City, School District Reach Agreement on Hill Center

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The Lansing School District may soon have a new roommate in the Hill Center on the city's south side.

The City of Lansing announced Tuesday morning it has reached an agreement to move the north precinct into the Hill Center for the next three years, beginning at the end of the summer.

"Why make this move? The bottom line is it's about making the right decisions for the future of our police department," said Mayor Virg Bernero at a press conference. "I think we found a tremendous alternative that meets the needs of the city and the school district. It's good for our police department, it's good for the Hill Center, and it's great for Lansing's south side."

With its lease up at the building at 740 May St., the city had been looking for a short-term lease as it develops its long-term plan for its police department, detention center and court.

The Hill Center offered the space that LPD needed, and the district was happy to shop it around.

"There's no way our district can move forward as the shining star it deserves to be without this kind of partnership with the city of Lansing," said Lansing School District Superintendent Yvonne Caamal Canul. "Our success as a district is the success of the city and vice versa."

About 86,000 square feet of space sat empty at the Hill Center, though LSD was paying between $150,000-200,000 on utilities for that portion of the building.

The city won't have to pay rent on the space, under the agreement, but will share costs on utilities, snowplowing and grass cutting.

"Currently at the North Precinct, we don't have enough space," said LPD Chief Mike Yankowski. "This opportunity here at the Hill Center will provide our men and women at the Lansing Police Department with the tools, the equipment, the facilities to make sure they can do an effective and an efficient job out here."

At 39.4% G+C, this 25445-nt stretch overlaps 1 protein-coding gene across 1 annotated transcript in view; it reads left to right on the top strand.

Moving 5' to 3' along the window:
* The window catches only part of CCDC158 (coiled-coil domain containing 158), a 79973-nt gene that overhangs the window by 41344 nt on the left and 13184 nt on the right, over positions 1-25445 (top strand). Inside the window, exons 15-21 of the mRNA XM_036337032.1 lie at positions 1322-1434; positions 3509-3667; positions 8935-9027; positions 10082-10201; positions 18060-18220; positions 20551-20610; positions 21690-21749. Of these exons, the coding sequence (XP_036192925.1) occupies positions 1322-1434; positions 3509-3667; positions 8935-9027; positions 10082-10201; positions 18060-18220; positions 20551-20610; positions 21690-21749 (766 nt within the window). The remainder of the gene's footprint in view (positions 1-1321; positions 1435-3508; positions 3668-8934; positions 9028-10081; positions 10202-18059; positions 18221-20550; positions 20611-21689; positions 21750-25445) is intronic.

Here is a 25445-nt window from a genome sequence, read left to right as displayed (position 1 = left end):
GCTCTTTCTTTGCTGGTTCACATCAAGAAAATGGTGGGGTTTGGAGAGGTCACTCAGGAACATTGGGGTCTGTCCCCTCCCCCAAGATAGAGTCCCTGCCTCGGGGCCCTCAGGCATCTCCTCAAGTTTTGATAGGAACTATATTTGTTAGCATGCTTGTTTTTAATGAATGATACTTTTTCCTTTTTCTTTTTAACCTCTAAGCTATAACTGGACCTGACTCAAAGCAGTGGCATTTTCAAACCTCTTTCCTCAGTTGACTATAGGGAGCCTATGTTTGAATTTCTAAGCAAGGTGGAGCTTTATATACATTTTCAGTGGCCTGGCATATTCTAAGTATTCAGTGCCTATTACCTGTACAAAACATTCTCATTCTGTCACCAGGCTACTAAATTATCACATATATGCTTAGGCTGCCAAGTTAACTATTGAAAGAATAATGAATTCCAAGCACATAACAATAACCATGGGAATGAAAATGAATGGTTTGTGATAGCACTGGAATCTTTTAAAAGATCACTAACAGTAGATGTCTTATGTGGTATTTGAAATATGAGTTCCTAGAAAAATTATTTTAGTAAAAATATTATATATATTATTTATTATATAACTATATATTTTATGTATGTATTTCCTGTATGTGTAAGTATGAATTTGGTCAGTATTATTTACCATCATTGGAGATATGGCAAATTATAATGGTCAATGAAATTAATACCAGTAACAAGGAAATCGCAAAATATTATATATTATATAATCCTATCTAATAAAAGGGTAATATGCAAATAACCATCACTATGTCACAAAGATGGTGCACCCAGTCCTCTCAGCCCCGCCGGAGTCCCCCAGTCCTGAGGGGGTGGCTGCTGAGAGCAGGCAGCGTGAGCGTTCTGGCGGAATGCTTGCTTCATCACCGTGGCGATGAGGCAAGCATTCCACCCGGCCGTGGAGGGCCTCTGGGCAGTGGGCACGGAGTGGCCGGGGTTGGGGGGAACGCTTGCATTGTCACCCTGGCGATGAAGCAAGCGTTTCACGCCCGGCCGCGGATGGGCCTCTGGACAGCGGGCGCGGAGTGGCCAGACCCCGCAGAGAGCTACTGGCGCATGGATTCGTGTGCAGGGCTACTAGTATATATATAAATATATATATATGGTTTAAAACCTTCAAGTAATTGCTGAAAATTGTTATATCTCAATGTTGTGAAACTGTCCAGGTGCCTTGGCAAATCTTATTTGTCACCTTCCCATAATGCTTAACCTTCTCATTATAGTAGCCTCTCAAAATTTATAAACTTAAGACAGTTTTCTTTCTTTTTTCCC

The city will spend about $800,000 in renovations, fixing up ceiling tiles, carpeting and electrical work, while installing a workout room, break room and locker room, among other things, Yankowski said. The patrol division, investigative division and crime scene unit will all be relocated -- about 130 people in all.

"This is a home base that will provide them the tools that they need to get ready for their shifts," Yankowski said. "But in the end it's about response times from our neighborhoods. So they're going to be out and about, their response time here is not going to be affected."

That's because these days, officers dispatch from their cars. Computer technology allows them to spend more time patrolling out in the field.

For that reason, Yankowski said, the move will have no effect -- positive or negative -- on response times or crime rates.

"We talk about community policing, this is the foundation of the Lansing Police Department, working side-by-side partnership with the community," he said.

City Council President A'lynne Boles said just having the police nearby will do good things for her ward.

"To have the type of presence that says 'we are in partnership with the south end of Lansing, we're here, we're also accessible,' says a lot," she said.

The proposal has been assigned to the ways and means committee and Boles says she expects it to be approved quickly.

Once approved, the lease would begin July 1, 2014 and run until June 30, 2018. Yankowski said he wants to have everybody relocated by Aug. 31.

Long term, the city is still evaluating its options. It has closely examined the South Washington Office Complex, according to the mayor's office, which says ideally it doesn't want to utilize as much leased space long-term.

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